This situation has in fact come about as a result of a number of systemic errors the current government has made. And the problem is not so much in that it is often incompetent in many respects (suffice it to recall the evacuation of Ukrainians from the earthquake-hit Nepal) as in that the government did not wish to learn and heed some really professional and experienced people, let alone vest them with governmental functions. Officials were not only advised at closed-door meetings – they were openly told about the aggressor’s further steps and, what is more, about how to respond. Yevhen Marchuk’s official Facebook page is ample proof of this. But, instead of taking advice and inviting professionals, they talked – in the heat of the Russian offensive – about some unavoidable “quota principle” of portfolio distribution. Thus we have reached a deadlock, pure and simple.

“Yet the Ukrainian military-political leadership has finally decided to revitalize the negotiating process,” Badrak stressed. “It is a very good decision, for it is aimed, above all, at drawing Russia into the talks. But the leadership should not rely on this way only. The negotiations as such will decide nothing. All they can do is drag out the time until Ukraine is able to strengthen its defense, obtain the strategic deterrent weapons, when sanctions have a stronger effect, and this country receives more aid from the West not only on the political and diplomatic, but also on the military and technological level, which includes the supply of weapons. It is not until a certain counterbalance is achieved that we will be able to consider other scenarios of conflict resolution.”

The leadership seems to have seen at last the true critical condition the country is in. They need help again to be able to put out the fire. This calls back the “tape scandal” of the early 2000s, when president Kuchma in fact found himself in international isolation. It is Yevhen Marchuk, National Security and Defense Council secretary at the time, who had to “clear the logjam.” But what was at stake was not so much the problem of the leadership as the destiny of this country. Ukraine managed to keep its reputation unsullied. Moreover, Mr. Marchuk steered the Ukraine-NATO cooperation to the level when we were a step away from receiving the Membership Action Plan at the NATO Istanbul Summit in 2004. But, “thanks” to the efforts of Russia and… Kuchma, this plan was thwarted.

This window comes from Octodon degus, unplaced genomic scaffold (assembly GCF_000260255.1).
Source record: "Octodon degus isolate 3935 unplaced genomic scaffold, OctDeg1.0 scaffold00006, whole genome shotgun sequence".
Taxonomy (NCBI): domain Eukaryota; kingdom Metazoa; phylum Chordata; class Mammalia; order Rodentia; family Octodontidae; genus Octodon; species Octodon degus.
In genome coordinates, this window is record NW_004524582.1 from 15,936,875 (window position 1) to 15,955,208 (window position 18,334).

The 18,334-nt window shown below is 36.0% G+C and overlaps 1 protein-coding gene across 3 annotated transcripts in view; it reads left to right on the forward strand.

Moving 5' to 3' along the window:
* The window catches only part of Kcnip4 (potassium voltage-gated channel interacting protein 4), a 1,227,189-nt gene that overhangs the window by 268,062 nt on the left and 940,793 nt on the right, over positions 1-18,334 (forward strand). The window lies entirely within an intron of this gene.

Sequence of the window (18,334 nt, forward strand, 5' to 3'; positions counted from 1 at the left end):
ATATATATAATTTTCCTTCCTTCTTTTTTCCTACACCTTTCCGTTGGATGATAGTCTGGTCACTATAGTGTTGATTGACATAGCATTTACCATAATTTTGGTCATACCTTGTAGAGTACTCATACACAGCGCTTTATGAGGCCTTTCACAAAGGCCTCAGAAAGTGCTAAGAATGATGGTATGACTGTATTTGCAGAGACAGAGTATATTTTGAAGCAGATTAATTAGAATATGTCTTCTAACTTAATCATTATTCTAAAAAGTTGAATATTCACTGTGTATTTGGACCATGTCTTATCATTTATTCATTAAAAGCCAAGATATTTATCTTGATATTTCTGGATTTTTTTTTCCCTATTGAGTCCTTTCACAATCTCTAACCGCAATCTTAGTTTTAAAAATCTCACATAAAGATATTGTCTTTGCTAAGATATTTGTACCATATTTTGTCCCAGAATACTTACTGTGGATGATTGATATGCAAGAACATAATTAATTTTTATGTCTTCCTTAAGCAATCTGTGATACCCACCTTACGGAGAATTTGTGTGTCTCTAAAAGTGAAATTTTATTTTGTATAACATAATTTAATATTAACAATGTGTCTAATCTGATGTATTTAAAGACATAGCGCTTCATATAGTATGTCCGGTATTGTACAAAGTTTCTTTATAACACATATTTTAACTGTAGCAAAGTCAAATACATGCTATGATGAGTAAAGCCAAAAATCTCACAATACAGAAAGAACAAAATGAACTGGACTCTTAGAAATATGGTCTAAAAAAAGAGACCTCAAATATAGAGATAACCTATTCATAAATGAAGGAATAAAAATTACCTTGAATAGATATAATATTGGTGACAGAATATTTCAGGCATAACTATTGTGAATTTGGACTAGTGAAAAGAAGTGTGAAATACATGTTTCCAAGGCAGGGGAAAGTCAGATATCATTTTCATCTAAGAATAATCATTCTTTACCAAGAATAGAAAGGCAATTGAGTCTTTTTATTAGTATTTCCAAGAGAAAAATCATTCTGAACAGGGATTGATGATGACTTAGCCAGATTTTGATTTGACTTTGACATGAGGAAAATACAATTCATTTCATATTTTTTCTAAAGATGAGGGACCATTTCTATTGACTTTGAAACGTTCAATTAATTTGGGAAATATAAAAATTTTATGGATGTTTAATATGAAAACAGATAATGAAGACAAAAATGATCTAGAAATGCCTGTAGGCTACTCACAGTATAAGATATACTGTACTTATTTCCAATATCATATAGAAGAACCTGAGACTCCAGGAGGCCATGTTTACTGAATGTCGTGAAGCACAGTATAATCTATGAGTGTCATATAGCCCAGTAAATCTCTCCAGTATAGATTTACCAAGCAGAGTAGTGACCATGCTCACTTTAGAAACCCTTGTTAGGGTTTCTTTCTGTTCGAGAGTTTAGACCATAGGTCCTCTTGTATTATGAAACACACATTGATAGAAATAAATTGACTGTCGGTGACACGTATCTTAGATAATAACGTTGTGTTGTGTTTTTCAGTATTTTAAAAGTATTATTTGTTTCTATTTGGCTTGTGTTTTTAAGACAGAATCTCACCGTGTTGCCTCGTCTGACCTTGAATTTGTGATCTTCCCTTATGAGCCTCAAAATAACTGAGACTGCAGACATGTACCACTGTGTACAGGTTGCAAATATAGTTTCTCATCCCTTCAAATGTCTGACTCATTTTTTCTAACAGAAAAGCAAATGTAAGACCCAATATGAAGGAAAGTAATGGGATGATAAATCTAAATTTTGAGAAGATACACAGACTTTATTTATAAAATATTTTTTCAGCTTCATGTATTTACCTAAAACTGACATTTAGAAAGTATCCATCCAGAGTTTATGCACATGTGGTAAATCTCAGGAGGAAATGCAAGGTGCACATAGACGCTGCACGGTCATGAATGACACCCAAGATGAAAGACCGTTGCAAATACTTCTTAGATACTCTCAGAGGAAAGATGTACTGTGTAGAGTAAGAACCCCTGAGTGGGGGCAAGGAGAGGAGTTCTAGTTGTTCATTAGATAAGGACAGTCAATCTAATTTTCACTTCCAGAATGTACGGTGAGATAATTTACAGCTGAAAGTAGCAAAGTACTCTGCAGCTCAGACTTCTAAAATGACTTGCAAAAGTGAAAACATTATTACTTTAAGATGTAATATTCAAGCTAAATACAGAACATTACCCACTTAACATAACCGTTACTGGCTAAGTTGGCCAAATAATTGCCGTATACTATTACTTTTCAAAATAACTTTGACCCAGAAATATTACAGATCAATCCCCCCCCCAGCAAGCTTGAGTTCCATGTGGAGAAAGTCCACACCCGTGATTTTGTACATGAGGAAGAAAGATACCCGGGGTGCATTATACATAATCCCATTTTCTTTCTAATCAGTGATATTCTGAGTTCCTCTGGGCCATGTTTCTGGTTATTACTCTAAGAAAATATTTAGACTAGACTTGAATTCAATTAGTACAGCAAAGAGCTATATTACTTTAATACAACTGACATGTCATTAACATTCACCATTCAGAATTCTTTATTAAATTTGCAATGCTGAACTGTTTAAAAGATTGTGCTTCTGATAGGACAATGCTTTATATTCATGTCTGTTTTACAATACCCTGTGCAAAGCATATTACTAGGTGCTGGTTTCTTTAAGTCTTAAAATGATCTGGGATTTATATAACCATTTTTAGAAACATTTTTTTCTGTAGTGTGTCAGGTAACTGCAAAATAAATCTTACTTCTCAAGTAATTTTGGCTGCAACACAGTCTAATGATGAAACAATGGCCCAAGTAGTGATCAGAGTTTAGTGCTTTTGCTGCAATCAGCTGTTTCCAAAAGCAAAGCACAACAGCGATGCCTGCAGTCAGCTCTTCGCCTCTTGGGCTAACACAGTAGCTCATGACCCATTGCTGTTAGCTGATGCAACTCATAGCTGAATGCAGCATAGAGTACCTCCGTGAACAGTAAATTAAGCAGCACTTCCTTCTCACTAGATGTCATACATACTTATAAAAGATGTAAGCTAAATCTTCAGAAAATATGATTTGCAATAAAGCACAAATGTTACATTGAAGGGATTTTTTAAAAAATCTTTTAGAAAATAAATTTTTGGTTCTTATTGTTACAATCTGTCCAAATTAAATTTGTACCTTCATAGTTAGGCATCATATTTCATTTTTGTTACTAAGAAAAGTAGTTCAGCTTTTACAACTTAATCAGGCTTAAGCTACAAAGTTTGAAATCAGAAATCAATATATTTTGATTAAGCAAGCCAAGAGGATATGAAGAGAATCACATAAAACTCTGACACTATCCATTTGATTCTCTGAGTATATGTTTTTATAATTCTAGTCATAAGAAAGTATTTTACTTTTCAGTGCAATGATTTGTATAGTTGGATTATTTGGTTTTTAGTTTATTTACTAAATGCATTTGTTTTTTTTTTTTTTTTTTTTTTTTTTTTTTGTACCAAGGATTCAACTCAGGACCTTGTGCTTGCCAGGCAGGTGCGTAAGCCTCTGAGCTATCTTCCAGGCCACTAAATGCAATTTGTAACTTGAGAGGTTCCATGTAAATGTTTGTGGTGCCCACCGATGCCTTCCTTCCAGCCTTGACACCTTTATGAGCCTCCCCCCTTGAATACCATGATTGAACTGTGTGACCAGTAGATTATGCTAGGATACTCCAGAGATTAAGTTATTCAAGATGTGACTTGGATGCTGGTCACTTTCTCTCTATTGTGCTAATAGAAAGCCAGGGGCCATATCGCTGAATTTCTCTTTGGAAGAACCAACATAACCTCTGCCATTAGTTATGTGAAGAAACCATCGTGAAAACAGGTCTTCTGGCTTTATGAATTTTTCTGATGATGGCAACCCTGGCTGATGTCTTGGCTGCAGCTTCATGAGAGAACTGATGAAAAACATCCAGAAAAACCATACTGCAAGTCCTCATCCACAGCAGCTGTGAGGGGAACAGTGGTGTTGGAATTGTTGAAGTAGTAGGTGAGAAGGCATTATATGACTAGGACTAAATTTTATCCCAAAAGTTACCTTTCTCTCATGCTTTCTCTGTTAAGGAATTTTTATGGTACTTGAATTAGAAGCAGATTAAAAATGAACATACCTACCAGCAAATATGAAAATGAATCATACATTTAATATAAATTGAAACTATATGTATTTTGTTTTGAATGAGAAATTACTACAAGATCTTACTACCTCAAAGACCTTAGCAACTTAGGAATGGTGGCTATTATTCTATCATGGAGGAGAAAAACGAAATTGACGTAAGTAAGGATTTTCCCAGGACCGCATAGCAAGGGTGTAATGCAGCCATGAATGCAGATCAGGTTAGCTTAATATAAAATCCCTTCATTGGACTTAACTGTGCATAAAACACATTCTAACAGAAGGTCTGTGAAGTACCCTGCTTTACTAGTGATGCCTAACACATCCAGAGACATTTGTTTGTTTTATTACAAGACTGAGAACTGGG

A fire has broken out again – a much more serious fire. And Mr. Marchuk is here again. What was the reaction to this news?

“As for the invitation of experienced governmental experts to the Minsk negotiations, I like this step better than, say, what was the case during the first talks in that city in September past year or in February this year,” Badrak says.

“In my opinion, the formation of ‘working groups’ will not result in any progress for the simple reason that Russia, the aggressor, will never and in no way allow the situation to be reversed,” ex-foreign minister Volodymyr Ohryzko says. “Russia has a different goal – to freeze the current situation and use it to destabilize Ukraine. This was and still is Russia’s policy in all the ‘hot spots’ it has created on the post-Soviet expanses. I am somewhat sorry for the new highly-respected representatives of Ukraine, who have undertaken the difficult mission of these subgroups’ leaders on our side. The point is not at all in their ability to achieve a result. There is no doubt about this. The point is different: Russia will not opt for settlement. And this will produce the corresponding results. Let us drop illusions – analyze the effectiveness of similar ‘working groups’ in Transnistria or Abkhazia, and you will draw an inconsolable conclusion.”

And here is the position of a well-known journalist Vitalii Portnykov: “We should remember that the attempts to restrict Ukrainian sovereignty began during the presidency of Yeltsin, not Putin. And the election of Leonid Kuchma as president of Ukraine created a temptation to turn Ukraine into a colony of Moscow,” he writes on the website espreso.tv. “Marchuk stirred up unhidden resentment. In a chat with me, Yury Dubinin, the then Russian ambassador to Ukraine, a brilliant Soviet diplomat, called Marchuk one of the strongest and toughest negotiators in his career (incidentally, Dubinin came to the Ukrainian capital after working in Washington). The point is not even in capabilities. The point is in the understanding of mentality. Russia is being ruled by Soviet-style bureaucrats, and their mentality is clear to both Horbulin and Marchuk. Of course, the Russians always have an option to fight, not to negotiate. But if they opt for diplomacy, they will lose to our negotiators.”

The first reaction of the people who are far from politics is as follows: “We saw Marchuk in Minsk yesterday. Clearly, Kuchmists are in such a fix that they turned to Mr. Marchuk again. But does he really need this?” This doubt is absolutely logical. What for? Firstly, he openly opposed the “Minsk format” and warned about the results of this error, with due account of the composition of Ukraine’s negotiating team. Secondly, how many human efforts will it take to “clear the logjam” again after somebody else?